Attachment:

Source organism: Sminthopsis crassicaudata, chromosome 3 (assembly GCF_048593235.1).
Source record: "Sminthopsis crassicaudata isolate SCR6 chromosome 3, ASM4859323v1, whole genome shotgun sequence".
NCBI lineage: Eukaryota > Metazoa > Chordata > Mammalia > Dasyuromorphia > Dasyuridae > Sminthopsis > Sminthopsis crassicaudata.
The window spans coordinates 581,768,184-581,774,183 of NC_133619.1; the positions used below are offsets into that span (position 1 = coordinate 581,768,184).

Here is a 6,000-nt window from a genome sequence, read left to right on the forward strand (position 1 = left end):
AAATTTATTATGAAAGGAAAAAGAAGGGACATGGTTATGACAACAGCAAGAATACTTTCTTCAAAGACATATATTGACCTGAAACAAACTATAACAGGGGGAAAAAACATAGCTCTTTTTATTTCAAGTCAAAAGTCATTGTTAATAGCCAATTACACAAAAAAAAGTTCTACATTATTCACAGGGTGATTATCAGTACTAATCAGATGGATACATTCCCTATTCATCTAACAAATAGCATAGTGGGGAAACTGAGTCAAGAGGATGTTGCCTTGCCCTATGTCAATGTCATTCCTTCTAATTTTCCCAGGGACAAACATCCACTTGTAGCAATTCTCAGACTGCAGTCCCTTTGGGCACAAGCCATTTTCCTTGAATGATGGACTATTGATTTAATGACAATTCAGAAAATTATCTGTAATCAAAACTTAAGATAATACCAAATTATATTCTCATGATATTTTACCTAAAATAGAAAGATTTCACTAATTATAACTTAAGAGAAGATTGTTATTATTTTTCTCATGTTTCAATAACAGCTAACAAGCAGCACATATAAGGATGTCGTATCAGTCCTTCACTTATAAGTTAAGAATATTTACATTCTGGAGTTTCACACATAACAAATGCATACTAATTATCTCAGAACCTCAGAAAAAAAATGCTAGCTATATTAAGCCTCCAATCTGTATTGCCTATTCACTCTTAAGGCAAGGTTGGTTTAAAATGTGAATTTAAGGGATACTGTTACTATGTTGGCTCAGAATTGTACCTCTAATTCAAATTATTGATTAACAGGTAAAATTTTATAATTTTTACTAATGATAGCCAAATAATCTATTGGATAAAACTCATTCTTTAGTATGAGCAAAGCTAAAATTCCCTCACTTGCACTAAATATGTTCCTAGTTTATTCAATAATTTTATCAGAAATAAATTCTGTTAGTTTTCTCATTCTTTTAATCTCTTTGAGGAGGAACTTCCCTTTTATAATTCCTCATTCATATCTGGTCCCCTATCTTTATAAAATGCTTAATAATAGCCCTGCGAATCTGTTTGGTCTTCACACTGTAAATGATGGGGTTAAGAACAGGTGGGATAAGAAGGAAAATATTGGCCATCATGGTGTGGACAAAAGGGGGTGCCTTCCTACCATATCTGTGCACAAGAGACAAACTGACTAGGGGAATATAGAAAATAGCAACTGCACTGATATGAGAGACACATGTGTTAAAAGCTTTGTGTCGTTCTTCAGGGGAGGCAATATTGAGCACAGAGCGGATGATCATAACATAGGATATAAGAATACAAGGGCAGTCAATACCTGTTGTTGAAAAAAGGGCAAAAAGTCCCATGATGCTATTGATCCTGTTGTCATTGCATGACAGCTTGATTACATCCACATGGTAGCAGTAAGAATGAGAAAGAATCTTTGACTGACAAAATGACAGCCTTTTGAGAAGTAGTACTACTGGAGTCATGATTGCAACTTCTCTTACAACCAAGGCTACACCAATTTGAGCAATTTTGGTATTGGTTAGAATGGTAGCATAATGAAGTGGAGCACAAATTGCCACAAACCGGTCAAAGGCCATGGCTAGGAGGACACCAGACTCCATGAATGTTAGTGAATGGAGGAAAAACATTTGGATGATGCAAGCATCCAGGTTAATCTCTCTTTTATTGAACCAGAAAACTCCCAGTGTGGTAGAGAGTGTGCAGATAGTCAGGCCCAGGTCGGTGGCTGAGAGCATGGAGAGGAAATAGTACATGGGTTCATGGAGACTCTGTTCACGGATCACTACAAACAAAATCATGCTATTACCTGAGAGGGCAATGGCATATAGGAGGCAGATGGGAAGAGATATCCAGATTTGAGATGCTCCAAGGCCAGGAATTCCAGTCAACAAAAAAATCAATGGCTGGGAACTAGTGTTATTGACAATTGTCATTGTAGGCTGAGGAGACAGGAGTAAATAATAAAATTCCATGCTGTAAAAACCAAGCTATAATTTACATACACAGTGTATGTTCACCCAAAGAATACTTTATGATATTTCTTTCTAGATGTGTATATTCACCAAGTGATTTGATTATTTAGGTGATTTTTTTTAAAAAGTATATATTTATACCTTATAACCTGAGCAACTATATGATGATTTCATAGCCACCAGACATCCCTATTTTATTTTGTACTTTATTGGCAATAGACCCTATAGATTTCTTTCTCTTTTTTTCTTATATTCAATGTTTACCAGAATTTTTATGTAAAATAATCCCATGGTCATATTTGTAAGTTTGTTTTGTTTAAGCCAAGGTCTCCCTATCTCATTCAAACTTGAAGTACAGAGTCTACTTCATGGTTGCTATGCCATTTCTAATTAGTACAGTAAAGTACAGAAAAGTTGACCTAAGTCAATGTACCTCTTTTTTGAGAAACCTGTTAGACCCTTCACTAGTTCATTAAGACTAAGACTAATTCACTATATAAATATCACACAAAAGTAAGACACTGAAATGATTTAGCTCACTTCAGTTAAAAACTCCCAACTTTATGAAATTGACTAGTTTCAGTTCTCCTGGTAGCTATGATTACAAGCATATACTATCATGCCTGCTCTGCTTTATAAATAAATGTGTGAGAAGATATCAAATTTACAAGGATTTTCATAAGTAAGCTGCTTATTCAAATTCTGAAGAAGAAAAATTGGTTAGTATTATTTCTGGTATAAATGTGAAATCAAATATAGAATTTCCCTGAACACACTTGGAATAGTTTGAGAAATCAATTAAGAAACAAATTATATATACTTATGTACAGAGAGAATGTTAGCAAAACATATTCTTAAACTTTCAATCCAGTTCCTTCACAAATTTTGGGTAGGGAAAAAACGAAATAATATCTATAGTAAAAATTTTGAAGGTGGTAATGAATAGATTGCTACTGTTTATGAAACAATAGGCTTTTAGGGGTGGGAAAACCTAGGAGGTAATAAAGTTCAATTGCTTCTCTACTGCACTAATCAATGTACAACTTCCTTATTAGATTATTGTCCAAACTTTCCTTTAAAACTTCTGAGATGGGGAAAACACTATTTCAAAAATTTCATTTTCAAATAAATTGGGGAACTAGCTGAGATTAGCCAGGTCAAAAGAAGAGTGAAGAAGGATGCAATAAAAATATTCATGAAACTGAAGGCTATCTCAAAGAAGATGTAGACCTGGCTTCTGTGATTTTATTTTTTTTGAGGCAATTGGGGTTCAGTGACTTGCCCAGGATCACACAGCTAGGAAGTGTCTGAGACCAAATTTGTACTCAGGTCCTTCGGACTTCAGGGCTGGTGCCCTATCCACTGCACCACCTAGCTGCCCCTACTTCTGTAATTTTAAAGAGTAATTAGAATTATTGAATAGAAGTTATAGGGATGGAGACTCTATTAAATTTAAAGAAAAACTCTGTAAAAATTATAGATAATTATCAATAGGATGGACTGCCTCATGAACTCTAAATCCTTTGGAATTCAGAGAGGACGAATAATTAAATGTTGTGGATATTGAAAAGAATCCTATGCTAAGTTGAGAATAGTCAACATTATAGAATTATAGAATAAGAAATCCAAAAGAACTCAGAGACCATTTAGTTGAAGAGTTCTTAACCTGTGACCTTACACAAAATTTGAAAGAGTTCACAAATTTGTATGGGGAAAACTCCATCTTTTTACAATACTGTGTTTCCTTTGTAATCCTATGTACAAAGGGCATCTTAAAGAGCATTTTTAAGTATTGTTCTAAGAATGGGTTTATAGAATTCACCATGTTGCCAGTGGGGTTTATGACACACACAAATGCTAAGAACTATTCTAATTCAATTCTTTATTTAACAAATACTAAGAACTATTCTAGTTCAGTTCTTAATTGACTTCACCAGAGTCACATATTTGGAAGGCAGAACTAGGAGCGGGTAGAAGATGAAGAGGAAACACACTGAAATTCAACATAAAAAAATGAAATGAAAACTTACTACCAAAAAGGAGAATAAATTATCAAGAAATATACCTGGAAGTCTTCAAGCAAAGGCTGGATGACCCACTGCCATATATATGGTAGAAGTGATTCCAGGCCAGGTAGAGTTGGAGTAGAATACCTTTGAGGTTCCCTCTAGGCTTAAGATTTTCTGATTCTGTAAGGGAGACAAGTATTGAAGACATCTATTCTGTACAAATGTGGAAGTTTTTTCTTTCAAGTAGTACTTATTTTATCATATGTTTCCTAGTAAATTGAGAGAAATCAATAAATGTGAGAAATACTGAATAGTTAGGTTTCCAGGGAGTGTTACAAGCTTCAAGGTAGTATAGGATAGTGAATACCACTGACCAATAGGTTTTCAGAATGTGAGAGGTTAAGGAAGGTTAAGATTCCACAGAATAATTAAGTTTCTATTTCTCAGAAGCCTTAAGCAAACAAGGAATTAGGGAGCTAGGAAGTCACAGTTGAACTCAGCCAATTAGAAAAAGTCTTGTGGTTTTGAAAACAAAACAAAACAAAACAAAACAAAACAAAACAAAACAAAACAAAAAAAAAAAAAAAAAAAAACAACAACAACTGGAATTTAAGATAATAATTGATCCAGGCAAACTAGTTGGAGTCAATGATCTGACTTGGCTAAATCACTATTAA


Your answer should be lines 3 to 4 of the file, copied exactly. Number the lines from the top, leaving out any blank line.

NCBI lineage: Eukaryota > Metazoa > Chordata > Mammalia > Dasyuromorphia > Dasyuridae > Sminthopsis > Sminthopsis crassicaudata.
The window spans coordinates 581,768,184-581,774,183 of NC_133619.1; the positions used below are offsets into that span (position 1 = coordinate 581,768,184).